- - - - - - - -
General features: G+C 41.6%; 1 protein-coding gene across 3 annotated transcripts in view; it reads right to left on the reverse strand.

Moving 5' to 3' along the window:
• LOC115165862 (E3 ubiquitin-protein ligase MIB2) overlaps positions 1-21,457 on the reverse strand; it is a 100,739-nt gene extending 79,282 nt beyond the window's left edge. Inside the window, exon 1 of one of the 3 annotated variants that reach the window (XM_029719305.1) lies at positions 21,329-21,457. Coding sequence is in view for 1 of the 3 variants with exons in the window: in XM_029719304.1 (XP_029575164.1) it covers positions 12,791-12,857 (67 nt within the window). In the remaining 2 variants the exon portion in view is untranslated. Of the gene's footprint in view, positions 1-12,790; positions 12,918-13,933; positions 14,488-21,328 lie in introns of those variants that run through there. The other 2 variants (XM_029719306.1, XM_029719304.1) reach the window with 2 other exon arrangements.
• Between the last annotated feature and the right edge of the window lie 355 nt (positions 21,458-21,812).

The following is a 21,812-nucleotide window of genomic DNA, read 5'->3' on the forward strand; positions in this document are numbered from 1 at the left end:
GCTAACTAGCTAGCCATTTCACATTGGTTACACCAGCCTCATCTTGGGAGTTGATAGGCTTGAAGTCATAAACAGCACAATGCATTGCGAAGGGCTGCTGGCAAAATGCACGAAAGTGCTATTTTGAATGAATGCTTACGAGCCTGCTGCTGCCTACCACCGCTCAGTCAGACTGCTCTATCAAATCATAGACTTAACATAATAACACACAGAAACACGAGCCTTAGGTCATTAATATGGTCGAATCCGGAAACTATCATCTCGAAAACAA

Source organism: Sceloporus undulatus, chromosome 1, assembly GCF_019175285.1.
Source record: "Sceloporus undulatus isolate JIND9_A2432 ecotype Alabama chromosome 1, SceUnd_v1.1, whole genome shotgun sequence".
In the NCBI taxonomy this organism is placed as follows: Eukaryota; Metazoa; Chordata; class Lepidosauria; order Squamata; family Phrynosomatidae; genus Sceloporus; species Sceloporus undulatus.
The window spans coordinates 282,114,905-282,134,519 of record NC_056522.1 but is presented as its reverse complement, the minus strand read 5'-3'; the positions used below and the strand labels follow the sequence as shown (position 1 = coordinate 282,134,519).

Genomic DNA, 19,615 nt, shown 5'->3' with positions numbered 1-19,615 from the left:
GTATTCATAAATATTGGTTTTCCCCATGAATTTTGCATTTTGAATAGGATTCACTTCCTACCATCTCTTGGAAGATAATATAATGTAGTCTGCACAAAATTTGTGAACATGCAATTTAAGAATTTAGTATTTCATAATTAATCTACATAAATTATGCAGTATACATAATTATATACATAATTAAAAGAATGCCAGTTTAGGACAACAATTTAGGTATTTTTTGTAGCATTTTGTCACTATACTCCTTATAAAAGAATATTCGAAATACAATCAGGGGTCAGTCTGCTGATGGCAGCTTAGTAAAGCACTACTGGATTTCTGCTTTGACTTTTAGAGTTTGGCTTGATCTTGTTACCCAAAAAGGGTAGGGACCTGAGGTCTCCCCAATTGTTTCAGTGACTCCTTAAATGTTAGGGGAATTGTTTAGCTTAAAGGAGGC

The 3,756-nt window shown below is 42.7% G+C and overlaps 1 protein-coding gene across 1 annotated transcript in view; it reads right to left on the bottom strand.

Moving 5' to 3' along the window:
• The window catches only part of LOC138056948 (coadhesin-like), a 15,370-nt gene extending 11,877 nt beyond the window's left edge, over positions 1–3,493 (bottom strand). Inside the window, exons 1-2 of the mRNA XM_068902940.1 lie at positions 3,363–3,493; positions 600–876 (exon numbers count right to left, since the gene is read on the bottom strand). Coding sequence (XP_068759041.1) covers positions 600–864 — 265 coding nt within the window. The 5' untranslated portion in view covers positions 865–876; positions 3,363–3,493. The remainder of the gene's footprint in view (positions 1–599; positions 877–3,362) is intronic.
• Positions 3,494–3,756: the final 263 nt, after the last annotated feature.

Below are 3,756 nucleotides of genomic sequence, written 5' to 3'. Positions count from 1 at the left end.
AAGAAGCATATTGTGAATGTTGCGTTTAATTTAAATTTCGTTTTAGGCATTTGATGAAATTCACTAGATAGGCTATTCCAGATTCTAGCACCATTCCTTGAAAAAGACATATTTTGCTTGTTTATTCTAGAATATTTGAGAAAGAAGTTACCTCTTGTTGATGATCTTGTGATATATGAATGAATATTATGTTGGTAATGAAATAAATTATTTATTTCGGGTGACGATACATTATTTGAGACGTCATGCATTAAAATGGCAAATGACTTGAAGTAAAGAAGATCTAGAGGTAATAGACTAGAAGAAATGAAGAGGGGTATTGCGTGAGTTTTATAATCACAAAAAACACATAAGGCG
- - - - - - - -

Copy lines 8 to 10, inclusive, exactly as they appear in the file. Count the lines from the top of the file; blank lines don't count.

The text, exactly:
Source record: "Sceloporus undulatus isolate JIND9_A2432 ecotype Alabama chromosome 1, SceUnd_v1.1, whole genome shotgun sequence".
In the NCBI taxonomy this organism is placed as follows: Eukaryota; Metazoa; Chordata; class Lepidosauria; order Squamata; family Phrynosomatidae; genus Sceloporus; species Sceloporus undulatus.
The window spans coordinates 282,114,905-282,134,519 of record NC_056522.1 but is presented as its reverse complement, the minus strand read 5'-3'; the positions used below and the strand labels follow the sequence as shown (position 1 = coordinate 282,134,519).